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It has been a long time coming



It has been a long time coming but we are getting much closer to the release of my latest book.

RCMP WITNESS PROTECTION - Pros and Cons will give you a glimpse inside the world I have lived in and around for 21 years.

Take a quick look below at an unedited excerpt from the book!

Secret Games

“In all secrets, there is a kind of guilt, however beautiful or joyful they may be, or for what good end they may be set to serve. Secrecy means evasion, and evasion means a problem to the moral mind.”

-Gilbert Parker

Canada’s Witness Protection Program is so secretive that most people do not even believe it exists. If they do have some inkling that it does, then they envision the Witsec program created by the United States Marshals emulated in movies and joked about in shows like the Simpsons. At best, within the criminal world, there is a vague understanding that people get whisked away and are only ever seen again in the courtroom to testify. I can assure you that when I was signing on the dotted line to enter the sought-after escape to avoid prison or death, I never in a million years would have imagined the reality of what was to come.

The cover of this book is a good picture of what witness protection looks like to me after twenty-one years of being in and around the program along with ten members of my family. It is a game of strategy similar to chess where on one side sits the professionals (RCMP) and on the other side sits the convicts. (Protectee’s)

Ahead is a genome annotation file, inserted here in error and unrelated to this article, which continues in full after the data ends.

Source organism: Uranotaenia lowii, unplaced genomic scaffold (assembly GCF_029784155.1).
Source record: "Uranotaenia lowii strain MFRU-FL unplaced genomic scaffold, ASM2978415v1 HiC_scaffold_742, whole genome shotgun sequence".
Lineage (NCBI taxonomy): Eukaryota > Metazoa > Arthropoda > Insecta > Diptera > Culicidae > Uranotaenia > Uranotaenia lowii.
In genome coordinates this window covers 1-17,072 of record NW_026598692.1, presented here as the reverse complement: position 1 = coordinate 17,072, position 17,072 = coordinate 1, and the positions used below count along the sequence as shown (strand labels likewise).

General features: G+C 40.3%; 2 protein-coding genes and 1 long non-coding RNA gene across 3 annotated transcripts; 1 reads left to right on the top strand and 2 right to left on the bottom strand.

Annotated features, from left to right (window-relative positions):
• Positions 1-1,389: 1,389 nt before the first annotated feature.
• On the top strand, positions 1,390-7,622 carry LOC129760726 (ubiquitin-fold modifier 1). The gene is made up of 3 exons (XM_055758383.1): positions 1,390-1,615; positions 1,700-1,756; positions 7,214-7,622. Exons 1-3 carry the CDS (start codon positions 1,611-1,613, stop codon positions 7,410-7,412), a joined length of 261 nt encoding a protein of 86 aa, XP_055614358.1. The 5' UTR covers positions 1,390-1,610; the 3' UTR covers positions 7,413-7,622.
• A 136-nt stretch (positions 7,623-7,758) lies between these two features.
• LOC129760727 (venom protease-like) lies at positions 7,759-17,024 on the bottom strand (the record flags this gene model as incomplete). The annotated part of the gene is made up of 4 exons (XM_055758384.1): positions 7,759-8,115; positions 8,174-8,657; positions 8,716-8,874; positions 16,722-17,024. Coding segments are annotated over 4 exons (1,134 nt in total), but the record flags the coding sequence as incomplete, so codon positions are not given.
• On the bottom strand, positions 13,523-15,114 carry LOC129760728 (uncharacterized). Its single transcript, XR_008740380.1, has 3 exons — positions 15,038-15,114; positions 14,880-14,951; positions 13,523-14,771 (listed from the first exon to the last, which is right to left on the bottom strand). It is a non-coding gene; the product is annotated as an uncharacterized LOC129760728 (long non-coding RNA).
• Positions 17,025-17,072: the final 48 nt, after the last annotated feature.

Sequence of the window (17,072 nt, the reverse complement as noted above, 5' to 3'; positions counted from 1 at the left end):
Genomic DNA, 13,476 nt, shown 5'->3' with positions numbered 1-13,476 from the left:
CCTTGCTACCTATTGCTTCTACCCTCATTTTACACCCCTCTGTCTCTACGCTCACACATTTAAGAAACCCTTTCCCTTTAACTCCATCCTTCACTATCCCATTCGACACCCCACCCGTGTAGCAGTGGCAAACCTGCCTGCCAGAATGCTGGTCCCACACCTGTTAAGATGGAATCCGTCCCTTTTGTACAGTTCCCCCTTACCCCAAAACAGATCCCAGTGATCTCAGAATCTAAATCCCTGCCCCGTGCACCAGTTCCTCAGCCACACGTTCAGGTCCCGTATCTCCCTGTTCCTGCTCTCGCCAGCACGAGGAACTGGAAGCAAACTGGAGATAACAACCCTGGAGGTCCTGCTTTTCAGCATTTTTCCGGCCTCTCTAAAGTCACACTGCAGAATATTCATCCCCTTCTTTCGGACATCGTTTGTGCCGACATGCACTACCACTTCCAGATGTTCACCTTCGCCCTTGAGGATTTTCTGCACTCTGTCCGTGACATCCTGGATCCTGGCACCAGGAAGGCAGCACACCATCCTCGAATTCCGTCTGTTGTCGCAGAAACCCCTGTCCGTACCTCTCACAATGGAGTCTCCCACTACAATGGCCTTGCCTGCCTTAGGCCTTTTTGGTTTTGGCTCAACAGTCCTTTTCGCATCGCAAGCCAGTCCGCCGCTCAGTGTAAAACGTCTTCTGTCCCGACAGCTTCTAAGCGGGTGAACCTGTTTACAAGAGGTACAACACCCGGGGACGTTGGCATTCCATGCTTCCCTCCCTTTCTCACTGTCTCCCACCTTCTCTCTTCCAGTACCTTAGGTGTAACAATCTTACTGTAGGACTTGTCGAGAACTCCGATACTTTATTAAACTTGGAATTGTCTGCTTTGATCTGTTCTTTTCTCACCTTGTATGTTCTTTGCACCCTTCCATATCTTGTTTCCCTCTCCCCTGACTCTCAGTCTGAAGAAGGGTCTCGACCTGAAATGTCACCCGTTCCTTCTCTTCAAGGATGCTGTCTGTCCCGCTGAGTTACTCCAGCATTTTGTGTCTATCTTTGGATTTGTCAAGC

Why do I see it as a game? The truth is that it has been set up from its foundation to not only protect through secrecy and deceit, but it is administrated using manipulation and lies – not thought of as nefarious, yet unfortunately often having the same result as if it were.

Gerald Shur was known as “the father of Witsec”, a witness protection program that became formalized under the Organized Crime Control Act of 1970 in the United States and is run by the U.S. Marshals. In the 1980s a U.S. Senate subcommittee investigator said that Shur’s program was the worst-run in the government. The comment made was that Witsec was “like a body without a brain”. In comparison, Canada’s witness protection program received Royal Assent in June of 1996 and is administered by the RCMP. I would suggest that the Canadian program could also be described as a “body without a brain” or at the very least, brain damaged. The question is, did Shur’s program get better or worse and did the RCMP ever learn from their American counterparts?


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